Indeed, Henry is more likely to mention nonmusical sources of inspiration: film directors such as Fellini, Herzog and Bunuel or writers like Carver and Burroughs. The darkly gorgeous "Want Too Much" evokes the paintings of Marc Chagall with its off-kilter dream logic and imagist verses: "In dreams I fly above the barn/With goats and violins, I want too much." Another song on the album, the instrumental "Curt Flood," pays homage to the former St. Louis Cardinal who, after being traded without his consent, took his case to the Supreme Court. Although Flood lost, his efforts helped launch the free-agent system that exists today. After seeing a Spike Lee documentary on the legendary outfielder, Henry set out to write a song about him. "I tried to write it about him, but I didn't want to make it like a Woody Guthrie song, you know, 'The Ballad of Curt Flood.' It just never worked. It came to me all at once that the beautiful thing about an instrumental is that you can call it anything. I thought it was kind of bold, I thought it was groovy and I thought it was elegant in a certain way. And I thought it was really tough in a certain way. It just made sense to me: That's my song about Curt Flood."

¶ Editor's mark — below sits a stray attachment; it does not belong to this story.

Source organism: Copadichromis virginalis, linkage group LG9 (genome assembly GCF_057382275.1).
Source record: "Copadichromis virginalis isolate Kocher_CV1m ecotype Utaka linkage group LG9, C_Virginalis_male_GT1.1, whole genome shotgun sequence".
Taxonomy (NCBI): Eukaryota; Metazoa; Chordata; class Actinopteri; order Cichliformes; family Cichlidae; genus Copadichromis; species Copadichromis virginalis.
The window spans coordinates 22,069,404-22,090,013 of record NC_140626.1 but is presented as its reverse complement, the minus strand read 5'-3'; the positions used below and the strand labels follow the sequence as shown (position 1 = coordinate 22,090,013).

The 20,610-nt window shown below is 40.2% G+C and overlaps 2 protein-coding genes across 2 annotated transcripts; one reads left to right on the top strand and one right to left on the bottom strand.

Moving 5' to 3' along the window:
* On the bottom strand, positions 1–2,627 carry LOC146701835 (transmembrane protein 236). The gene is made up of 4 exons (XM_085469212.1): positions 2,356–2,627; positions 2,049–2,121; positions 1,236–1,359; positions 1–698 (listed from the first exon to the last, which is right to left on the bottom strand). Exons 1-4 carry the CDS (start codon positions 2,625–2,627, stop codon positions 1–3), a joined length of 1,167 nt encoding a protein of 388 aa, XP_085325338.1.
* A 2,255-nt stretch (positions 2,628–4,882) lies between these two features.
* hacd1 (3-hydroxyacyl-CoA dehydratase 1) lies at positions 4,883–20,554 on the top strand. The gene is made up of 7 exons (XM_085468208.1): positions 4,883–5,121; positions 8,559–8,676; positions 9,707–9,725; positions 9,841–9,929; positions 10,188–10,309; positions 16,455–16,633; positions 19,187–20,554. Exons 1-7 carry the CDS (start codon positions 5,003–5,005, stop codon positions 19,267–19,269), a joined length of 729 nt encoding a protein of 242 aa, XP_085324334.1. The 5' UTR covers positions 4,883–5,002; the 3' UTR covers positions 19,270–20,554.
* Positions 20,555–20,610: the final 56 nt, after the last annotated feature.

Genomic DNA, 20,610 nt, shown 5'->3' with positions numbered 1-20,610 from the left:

Bold, groovy, elegant and tough: These adjectives could also describe the record as a whole. Henry believes Fuse succeeds in areas where his previous albums fell short. "I feel like such a baby," he exclaims. "I'm so naive. I'm just learning how to make a record like you can really make a record. But you live and learn, and you just hope you live long enough to get good at something.